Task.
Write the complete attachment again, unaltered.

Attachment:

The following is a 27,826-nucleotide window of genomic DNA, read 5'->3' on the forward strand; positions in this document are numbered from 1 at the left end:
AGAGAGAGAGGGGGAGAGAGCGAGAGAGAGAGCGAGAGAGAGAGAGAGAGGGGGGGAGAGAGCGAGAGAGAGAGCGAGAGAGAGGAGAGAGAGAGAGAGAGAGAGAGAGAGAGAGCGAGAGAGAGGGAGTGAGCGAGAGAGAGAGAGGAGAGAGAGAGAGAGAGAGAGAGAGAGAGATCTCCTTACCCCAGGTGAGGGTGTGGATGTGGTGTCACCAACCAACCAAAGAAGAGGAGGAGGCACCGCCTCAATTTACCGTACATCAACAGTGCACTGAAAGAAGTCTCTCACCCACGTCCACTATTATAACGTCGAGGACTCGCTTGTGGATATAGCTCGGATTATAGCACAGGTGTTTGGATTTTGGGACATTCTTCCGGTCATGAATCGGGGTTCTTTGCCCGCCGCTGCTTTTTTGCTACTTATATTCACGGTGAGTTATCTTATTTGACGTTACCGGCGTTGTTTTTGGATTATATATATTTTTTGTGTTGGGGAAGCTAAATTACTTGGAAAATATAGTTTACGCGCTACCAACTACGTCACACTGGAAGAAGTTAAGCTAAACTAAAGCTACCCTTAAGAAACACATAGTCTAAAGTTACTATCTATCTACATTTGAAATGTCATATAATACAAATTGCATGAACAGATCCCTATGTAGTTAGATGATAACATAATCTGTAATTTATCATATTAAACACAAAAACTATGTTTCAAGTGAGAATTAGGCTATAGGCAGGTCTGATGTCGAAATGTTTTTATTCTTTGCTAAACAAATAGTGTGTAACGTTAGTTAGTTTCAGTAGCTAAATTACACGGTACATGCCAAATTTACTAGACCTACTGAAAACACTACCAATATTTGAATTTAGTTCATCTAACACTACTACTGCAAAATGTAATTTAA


The following is a 27,826-nucleotide window of genomic DNA, read 5'->3' on the forward strand; positions in this document are numbered from 1 at the left end:
AGAGAGAGAGGGGGAGAGAGCGAGAGAGAGAGCGAGAGAGAGAGAGAGAGGGGGGGAGAGAGCGAGAGAGAGAGCGAGAGAGAGGAGAGAGAGAGAGAGAGAGAGAGAGAGAGAGCGAGAGAGAGGGAGTGAGCGAGAGAGAGAGAGGAGAGAGAGAGAGAGAGAGAGAGAGAGAGATCTCCTTACCCCAGGTGAGGGTGTGGATGTGGTGTCACCAACCAACCAAAGAAGAGGAGGAGGCACCGCCTCAATTTACCGTACATCAACAGTGCACTGAAAGAAGTCTCTCACCCACGTCCACTATTATAACGTCGAGGACTCGCTTGTGGATATAGCTCGGATTATAGCACAGGTGTTTGGATTTTGGGACATTCTTCCGGTCATGAATCGGGGTTCTTTGCCCGCCGCTGCTTTTTTGCTACTTATATTCACGGTGAGTTATCTTATTTGACGTTACCGGCGTTGTTTTTGGATTATATATATTTTTTGTGTTGGGGAAGCTAAATTACTTGGAAAATATAGTTTACGCGCTACCAACTACGTCACACTGGAAGAAGTTAAGCTAAACTAAAGCTACCCTTAAGAAACACATAGTCTAAAGTTACTATCTATCTACATTTGAAATGTCATATAATACAAATTGCATGAACAGATCCCTATGTAGTTAGATGATAACATAATCTGTAATTTATCATATTAAACACAAAAACTATGTTTCAAGTGAGAATTAGGCTATAGGCAGGTCTGATGTCGAAATGTTTTTATTCTTTGCTAAACAAATAGTGTGTAACGTTAGTTAGTTTCAGTAGCTAAATTACACGGTACATGCCAAATTTACTAGACCTACTGAAAACACTACCAATATTTGAATTTAGTTCATCTAACACTACTACTGCAAAATGTAATTTAA